Andrew Birkett's nobugs.org
At the end of 2000, I wanted to learn Haskell, a lazy functional programming language. Raytracing is ideally suited to a functional style, so I wrote a raytracer as a way of learning the language. It was written from start to finish in about a day, which is a good indication of a suitable choice of implementation language.
I learned haskell from the excellent book The Haskell School of Expression by Paul Hudak. Unlike many other books, it’s full of useful examples involving graphics and animations. Highly recommended. Real World Haskell is also good - nicely pragmatic.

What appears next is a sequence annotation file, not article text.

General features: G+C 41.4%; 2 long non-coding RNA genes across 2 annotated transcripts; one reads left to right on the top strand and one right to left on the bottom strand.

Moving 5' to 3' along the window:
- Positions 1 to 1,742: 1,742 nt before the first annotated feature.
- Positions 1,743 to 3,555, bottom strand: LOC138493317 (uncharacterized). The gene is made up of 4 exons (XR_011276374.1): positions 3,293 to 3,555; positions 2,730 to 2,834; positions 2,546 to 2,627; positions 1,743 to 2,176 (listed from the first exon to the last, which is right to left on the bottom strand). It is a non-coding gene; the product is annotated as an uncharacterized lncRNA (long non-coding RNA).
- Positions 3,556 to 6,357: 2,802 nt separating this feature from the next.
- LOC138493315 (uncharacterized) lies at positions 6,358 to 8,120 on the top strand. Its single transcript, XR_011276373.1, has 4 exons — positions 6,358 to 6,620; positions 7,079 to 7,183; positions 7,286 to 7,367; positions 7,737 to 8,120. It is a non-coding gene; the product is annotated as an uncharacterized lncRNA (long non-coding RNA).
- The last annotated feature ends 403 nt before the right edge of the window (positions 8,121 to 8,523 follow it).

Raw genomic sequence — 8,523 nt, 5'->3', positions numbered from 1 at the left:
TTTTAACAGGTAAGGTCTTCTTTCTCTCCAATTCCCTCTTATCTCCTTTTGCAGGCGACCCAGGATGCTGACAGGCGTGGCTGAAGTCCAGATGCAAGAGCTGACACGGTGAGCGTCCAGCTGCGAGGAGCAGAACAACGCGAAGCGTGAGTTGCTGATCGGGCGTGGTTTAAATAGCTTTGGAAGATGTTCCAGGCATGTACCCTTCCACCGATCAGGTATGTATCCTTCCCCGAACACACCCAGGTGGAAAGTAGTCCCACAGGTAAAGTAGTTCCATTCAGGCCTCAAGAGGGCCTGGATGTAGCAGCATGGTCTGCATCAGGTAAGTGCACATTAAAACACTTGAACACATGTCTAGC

Here’s a description from the source code comments: “A raytracer written in Haskell for scenes consisting of spheres and planes with procedurally defined 3d textures, and a lighting model consisting of diffuse illumination, shadows and reflections (to a fixed depth). Lights are colored and can be point sources (which cast shadows) or non-occludable directional sources (which don’t). Camera and viewing screen can be placed anywhere in the scene, and parallel and perspective projections are provided.”
This is a simple 100x100 rendering showing a reflective sphere on the left, procedurally textured sphere on the right, reflective floor and two occludable light sources.
The source code is available as htrace.hs.
It was developed using Hugs, a Haskell interpreter.
Haskell raytracer is released under the GPL.